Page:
A glorious 2.5 hour drive from Rwanda's bustling capital, Kigali, nestles the Virunga Lodge, atop a forested mountain surrounded by volcanic lakes. As if the drive through the 'land of 1000 hills' wasn't breath-taking enough, your final ascent, through banana palms and the terraces of the local farming communities, leads you to the oasis that is Virunga lodge.
Arriving in what seems like a clearing in the jungle, our bags were taken to our own banda where you first realise the extent of the view; 3 large extinct volcanoes and the lakes of Virunga below. Each banda is made using local wood, slate and terracotta clay. Simple, warm and with a local charm that immediately endears you to the natural spirit of the lodge.
The lodge itself centres around a warm fire with a library and old black and white photos of the local gorilla trackers from the turn of the century. The African interior uses local patterned fabrics and wood in the extremely comfortable, open plan, main room; with a 360 degree porch for pre-dinner cocktails or taking in the sense that you really are on top of the world.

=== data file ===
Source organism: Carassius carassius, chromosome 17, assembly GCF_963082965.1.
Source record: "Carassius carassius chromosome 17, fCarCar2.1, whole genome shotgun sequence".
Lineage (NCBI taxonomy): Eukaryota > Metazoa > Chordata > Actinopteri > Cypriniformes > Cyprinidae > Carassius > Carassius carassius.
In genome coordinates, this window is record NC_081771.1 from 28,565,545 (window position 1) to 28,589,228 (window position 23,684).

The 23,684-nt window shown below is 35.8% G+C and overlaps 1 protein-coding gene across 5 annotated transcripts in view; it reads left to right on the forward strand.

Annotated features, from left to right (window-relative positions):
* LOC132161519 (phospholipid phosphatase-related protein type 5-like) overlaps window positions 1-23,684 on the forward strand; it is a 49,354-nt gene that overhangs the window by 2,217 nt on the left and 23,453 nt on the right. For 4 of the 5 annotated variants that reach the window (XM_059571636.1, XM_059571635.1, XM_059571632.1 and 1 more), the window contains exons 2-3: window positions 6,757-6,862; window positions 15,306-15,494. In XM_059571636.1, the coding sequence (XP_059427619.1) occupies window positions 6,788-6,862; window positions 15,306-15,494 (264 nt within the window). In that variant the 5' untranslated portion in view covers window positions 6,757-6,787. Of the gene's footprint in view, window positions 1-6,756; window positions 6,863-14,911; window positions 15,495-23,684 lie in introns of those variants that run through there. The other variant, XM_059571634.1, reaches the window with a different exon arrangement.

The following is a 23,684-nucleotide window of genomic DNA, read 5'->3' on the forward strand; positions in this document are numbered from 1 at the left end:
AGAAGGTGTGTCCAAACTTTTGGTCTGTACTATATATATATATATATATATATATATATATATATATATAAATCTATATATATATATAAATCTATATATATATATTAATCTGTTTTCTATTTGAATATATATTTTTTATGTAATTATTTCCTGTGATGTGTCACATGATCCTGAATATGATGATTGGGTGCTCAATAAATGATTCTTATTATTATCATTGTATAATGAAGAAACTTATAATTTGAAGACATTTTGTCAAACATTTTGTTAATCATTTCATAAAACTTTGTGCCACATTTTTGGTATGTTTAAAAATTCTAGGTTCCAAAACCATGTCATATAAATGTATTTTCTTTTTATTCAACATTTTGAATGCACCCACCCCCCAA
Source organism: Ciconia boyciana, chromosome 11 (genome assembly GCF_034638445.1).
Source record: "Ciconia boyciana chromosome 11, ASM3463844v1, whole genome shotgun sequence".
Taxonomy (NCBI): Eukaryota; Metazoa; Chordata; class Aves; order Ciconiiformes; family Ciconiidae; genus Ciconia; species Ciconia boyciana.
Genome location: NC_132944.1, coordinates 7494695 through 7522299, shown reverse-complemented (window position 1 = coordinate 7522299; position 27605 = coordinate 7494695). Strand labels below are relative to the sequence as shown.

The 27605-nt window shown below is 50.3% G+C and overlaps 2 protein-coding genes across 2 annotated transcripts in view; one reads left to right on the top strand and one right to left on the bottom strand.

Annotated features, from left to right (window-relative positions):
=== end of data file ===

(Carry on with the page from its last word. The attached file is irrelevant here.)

Seeing gorillas is a once in a lifetime opportunity, something that affected us deeper than we could have imagined. You rise in the dark and the trek can be long and steep. There is definitely no better base or 'family' to prepare you and receive you either side. Whether that be with a full English breakfast or making sure you have all the kit to best survive the jungle climb. Although we instinctively wanted to enjoy the incredible surroundings of the lodge, the staff unobtrusively offer so many interesting things to do that until the evenings we barely had a spare moment. Whether gorilla tracking, hiking a volcano, visiting Diane Fossey's grave, visiting the local villages or indulging in a massage.
They have their own bees, pick their own mushrooms and grow a huge amount of their own vegetables and fruit. The owner and staff could not be more involved in the local community which is evident throughout the lodge; whether it be through 100 year old photos of the lodge or the sensational produce used in every dish they served. Whether steaks and risottos or local curries. It supplies electricity to 200 homes and runs women's project promoting equality or teaching skills like basket weaving. The owner has given one sheep to every household and provides 5 private school scholarships a year. All in all you can feel the sense of pride in every corner of this lodge and every person you meet. Summed up best by the large turnout for our farewell.